- All technologies that a person invented are dangerous. When a man invented a stone ax, it was already a dangerous technology.A car is a means of increased danger. Therefore, if a person comes up with artificial intelligence, he will also carry a certain threat. But, as we can see, with all this, a person manages to make sure that these dangers are minimized. Therefore, I do not see any problem in being able to limit dangerous tendencies in the behavior of robots and artificial intelligence.

Not to mention the fact that a good half of scientists consider the creation of intelligence, similar to human, simply impossible. There are a lot of reasons for this. One of them is that a person is a natural being and his brain was not loaded with programs of behavior, these programs are formed by themselves as the organism grows up. Therefore, human intelligence is much richer than any artificial fake. Artificial intelligence will become equal to that of a human, if only it grows next to a person, has senses, a heart, etc. Is this possible?

As for the statement that the machine has no will or desires of its own, here I would not agree with you right away. After all, what does desire mean in the first approximation is the actualization of some need: you are thirsty and ask for a glass of water - this is a desire, the computer has a lack of charging - is it not a desire? Instead of the inscription that appears on the laptop: "Low battery", you can display the inscription: "I want electricity." What is the difference?

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Tell us about the experiments carried out in the West with neurointerfaces on animals

- The fact is that all this was originally done on animals, mainly on rats and monkeys. In working with animals, the experimenter has more options, for example, to place electrodes directly into the brain itself. Such experiments are impossible with a person, even if it is a very sick patient - such things can be done only for medical reasons. Therefore, monkeys with interfaces based on implanted electrodes in the brain achieve much more.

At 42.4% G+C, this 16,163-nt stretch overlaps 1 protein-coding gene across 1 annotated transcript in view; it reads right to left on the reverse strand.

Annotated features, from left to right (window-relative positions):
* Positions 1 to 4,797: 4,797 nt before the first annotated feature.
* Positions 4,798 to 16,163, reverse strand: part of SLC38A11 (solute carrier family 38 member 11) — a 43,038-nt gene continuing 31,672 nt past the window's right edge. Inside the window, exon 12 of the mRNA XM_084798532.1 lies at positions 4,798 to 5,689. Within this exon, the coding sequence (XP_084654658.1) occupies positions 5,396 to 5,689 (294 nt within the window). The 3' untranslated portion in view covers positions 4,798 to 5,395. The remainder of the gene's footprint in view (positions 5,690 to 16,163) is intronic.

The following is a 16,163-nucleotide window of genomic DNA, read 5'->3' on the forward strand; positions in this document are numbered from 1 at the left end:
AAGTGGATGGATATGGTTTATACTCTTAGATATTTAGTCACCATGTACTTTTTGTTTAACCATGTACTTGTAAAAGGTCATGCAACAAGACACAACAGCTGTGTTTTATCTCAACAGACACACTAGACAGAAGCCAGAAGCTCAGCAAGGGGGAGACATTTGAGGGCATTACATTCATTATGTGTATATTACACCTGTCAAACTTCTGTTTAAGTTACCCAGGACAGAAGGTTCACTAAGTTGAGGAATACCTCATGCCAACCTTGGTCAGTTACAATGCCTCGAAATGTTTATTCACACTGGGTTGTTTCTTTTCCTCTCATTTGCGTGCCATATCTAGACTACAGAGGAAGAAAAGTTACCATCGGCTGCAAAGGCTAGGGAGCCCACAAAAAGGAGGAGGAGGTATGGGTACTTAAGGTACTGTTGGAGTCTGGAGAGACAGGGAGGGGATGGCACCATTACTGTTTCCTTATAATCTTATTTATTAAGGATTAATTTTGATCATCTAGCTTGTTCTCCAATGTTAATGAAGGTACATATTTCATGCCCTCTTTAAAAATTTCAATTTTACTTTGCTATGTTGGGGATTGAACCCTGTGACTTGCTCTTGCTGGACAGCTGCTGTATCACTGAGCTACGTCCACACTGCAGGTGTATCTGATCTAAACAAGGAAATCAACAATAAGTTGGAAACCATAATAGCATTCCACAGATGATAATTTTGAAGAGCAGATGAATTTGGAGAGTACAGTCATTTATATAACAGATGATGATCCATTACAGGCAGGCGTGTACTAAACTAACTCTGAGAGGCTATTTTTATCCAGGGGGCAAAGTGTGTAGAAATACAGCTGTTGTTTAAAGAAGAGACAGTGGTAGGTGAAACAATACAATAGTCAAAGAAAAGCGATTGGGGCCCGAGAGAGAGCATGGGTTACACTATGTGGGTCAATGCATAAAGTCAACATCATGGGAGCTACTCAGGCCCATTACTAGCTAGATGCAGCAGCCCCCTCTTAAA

For example, they can easily operate the cart they are sitting on. The neural interfaces are connected directly to the monkey's brain cells, which makes it possible to decipher its intentions faster and easier. When the electrodes are on the surface of the head, we get a mixture of different electrical signals, almost noise, so it is more difficult to recognize them. Experiments on animals make it possible to find out possible prospects in the development of neurointerfaces.

Moreover, in the USA there are already laboratories in which the implantation of electrodes into the brain of patients, developed in animals, is practiced, of course, strictly for medical reasons. Paralyzed patients with implanted electrodes can literally “use the power of thought” to control the manipulator in order to feed themselves a container with a drink or a bar of chocolate. Together with our American colleagues from the University of Southern California, we are now trying to create a similar technology in Russia.